There are many third-party providers who offer manual keying for invoices and receipts which are first OCRed. These companies employ data entry specialists whose main responsibility is to copy text from a large number of client documents as quickly as possible.

Examples of such providers are Autoentry.com or Hubdoc.com. The biggest disadvantage here is probably the wait time which takes up to several hours depending on the document. Security can be questionable too due to the fact that external data entry employees get access to company documents.

  • Invoice OCR solution

The third option is to rely on an OCR solution that scans and extracts text from images and PDFs. Read our guide to understand how OCR works and what limitations it has.

Generally speaking, a rough OCRed text is a mess that makes it very difficult to locate and extract key information regardless of what you’re looking for. This is especially true for invoices that include a lot of unrelated text, such as billing details from a mobile operator. Your best bet is to use an OCR solution that can analyse OCRed text with algorithms and patterns to only return key info.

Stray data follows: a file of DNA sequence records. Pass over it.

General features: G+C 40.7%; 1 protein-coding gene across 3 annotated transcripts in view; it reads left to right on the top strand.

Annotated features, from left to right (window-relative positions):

In order to do this, the solution can use, for example, the TF-IDF algorithm which allows you to apply weights to keywords depending on their occurrences. Then, knowing the keyword importance, you can add an algorithm based on the simple naive Bayes Theorem to “guess” what category a text belongs to. A sophisticated system of algorithms and patterns can return selected invoice elements with marginal error rate, without the wait time, and without security concerns.

Try an automatic invoice data capture

If you’re looking to test an invoice data capture solution in your organisation, feel free to sign up and give arbitrue a try.

arbitrue processes invoice and receipt files with an OCR and then detects key elements, such as company details, dates, amounts, payment method, and more. To make things even better, for all extracted files you can use our super-fast 1-click export to your accounting records (QuickBooks Online) or spreadsheet files (CSV). Click the button below to sign up for a free trial.